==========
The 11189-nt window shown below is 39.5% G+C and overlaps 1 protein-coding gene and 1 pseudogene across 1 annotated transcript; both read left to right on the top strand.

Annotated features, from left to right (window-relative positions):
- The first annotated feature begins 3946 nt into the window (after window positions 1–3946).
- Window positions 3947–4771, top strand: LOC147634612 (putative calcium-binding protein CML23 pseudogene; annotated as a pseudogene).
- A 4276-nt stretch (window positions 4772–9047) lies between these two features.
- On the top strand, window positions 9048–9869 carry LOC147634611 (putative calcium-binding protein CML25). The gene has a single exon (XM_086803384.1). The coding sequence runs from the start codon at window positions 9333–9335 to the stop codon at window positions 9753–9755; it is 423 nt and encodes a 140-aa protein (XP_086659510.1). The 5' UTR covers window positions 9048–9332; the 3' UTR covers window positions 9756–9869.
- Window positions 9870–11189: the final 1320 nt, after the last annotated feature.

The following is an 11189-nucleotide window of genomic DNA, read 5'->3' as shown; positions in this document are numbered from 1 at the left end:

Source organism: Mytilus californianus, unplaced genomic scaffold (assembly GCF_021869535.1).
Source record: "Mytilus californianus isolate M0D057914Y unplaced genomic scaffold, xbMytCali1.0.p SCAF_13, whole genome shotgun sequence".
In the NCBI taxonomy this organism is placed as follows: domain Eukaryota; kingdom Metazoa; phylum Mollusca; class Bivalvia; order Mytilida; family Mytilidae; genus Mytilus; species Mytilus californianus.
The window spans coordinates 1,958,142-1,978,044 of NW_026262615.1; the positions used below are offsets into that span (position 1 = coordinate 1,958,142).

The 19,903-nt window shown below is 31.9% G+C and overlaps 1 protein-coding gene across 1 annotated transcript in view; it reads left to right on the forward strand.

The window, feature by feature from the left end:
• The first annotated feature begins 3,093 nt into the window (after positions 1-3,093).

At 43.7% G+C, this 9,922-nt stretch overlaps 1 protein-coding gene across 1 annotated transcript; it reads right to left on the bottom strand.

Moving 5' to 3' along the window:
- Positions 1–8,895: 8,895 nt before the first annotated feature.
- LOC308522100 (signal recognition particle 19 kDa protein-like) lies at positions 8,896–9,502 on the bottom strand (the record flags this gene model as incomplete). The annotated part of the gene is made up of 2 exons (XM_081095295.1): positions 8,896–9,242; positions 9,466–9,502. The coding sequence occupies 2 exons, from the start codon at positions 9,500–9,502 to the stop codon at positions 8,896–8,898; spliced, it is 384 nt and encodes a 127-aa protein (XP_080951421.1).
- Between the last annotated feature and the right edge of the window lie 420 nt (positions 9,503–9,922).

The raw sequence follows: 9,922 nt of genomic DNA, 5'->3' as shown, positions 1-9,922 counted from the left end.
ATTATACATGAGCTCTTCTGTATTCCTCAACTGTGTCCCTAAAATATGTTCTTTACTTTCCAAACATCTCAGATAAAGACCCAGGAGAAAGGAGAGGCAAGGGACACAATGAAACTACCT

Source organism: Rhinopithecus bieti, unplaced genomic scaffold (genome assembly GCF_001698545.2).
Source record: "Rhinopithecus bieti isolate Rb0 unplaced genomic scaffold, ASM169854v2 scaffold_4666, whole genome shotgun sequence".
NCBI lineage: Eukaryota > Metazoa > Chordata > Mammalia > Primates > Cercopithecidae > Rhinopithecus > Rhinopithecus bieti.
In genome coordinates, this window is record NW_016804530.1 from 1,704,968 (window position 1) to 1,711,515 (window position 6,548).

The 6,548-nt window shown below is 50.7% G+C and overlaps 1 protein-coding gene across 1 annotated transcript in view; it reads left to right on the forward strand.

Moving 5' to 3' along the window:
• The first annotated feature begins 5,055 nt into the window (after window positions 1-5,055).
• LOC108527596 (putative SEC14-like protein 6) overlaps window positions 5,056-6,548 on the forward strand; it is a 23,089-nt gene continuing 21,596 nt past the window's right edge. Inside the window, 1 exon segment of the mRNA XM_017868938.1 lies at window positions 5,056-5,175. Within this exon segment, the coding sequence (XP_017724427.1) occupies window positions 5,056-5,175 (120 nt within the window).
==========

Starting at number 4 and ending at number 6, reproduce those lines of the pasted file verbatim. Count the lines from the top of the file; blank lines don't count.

- Window positions 3947–4771, top strand: LOC147634612 (putative calcium-binding protein CML23 pseudogene; annotated as a pseudogene).
- A 4276-nt stretch (window positions 4772–9047) lies between these two features.
- On the top strand, window positions 9048–9869 carry LOC147634611 (putative calcium-binding protein CML25). The gene has a single exon (XM_086803384.1). The coding sequence runs from the start codon at window positions 9333–9335 to the stop codon at window positions 9753–9755; it is 423 nt and encodes a 140-aa protein (XP_086659510.1). The 5' UTR covers window positions 9048–9332; the 3' UTR covers window positions 9756–9869.